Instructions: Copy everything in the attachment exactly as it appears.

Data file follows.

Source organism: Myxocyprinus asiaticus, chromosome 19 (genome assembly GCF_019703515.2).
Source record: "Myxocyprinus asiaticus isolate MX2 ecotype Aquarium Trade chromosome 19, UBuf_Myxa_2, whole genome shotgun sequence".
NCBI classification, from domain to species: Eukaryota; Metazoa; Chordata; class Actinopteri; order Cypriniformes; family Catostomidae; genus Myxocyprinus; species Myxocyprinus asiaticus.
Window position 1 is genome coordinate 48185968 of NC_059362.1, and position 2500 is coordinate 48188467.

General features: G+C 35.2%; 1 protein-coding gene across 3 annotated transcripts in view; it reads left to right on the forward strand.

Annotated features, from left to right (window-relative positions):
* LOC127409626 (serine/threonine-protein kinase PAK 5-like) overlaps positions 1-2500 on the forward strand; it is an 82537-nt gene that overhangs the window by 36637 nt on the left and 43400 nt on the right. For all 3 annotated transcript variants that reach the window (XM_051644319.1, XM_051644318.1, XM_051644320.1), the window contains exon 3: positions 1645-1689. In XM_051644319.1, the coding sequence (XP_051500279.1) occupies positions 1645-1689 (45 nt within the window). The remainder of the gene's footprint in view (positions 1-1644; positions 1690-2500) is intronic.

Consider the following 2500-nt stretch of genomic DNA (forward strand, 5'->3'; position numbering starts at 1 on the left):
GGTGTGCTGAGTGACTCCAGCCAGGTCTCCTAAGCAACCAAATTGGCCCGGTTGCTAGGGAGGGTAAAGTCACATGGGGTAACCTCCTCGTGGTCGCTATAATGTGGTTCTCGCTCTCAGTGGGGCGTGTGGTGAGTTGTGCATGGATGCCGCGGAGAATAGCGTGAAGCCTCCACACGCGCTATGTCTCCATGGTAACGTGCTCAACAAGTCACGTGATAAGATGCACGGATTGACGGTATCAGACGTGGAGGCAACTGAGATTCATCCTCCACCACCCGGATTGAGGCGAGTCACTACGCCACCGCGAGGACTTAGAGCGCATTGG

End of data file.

Source organism: Myxocyprinus asiaticus, chromosome 19 (genome assembly GCF_019703515.2).
Source record: "Myxocyprinus asiaticus isolate MX2 ecotype Aquarium Trade chromosome 19, UBuf_Myxa_2, whole genome shotgun sequence".
NCBI classification, from domain to species: Eukaryota; Metazoa; Chordata; class Actinopteri; order Cypriniformes; family Catostomidae; genus Myxocyprinus; species Myxocyprinus asiaticus.
Window position 1 is genome coordinate 48185968 of NC_059362.1, and position 2500 is coordinate 48188467.

General features: G+C 35.2%; 1 protein-coding gene across 3 annotated transcripts in view; it reads left to right on the forward strand.

Annotated features, from left to right (window-relative positions):
* LOC127409626 (serine/threonine-protein kinase PAK 5-like) overlaps positions 1-2500 on the forward strand; it is an 82537-nt gene that overhangs the window by 36637 nt on the left and 43400 nt on the right. For all 3 annotated transcript variants that reach the window (XM_051644319.1, XM_051644318.1, XM_051644320.1), the window contains exon 3: positions 1645-1689. In XM_051644319.1, the coding sequence (XP_051500279.1) occupies positions 1645-1689 (45 nt within the window). The remainder of the gene's footprint in view (positions 1-1644; positions 1690-2500) is intronic.

Consider the following 2500-nt stretch of genomic DNA (forward strand, 5'->3'; position numbering starts at 1 on the left):
GGTGTGCTGAGTGACTCCAGCCAGGTCTCCTAAGCAACCAAATTGGCCCGGTTGCTAGGGAGGGTAAAGTCACATGGGGTAACCTCCTCGTGGTCGCTATAATGTGGTTCTCGCTCTCAGTGGGGCGTGTGGTGAGTTGTGCATGGATGCCGCGGAGAATAGCGTGAAGCCTCCACACGCGCTATGTCTCCATGGTAACGTGCTCAACAAGTCACGTGATAAGATGCACGGATTGACGGTATCAGACGTGGAGGCAACTGAGATTCATCCTCCACCACCCGGATTGAGGCGAGTCACTACGCCACCGCGAGGACTTAGAGCGCATTGG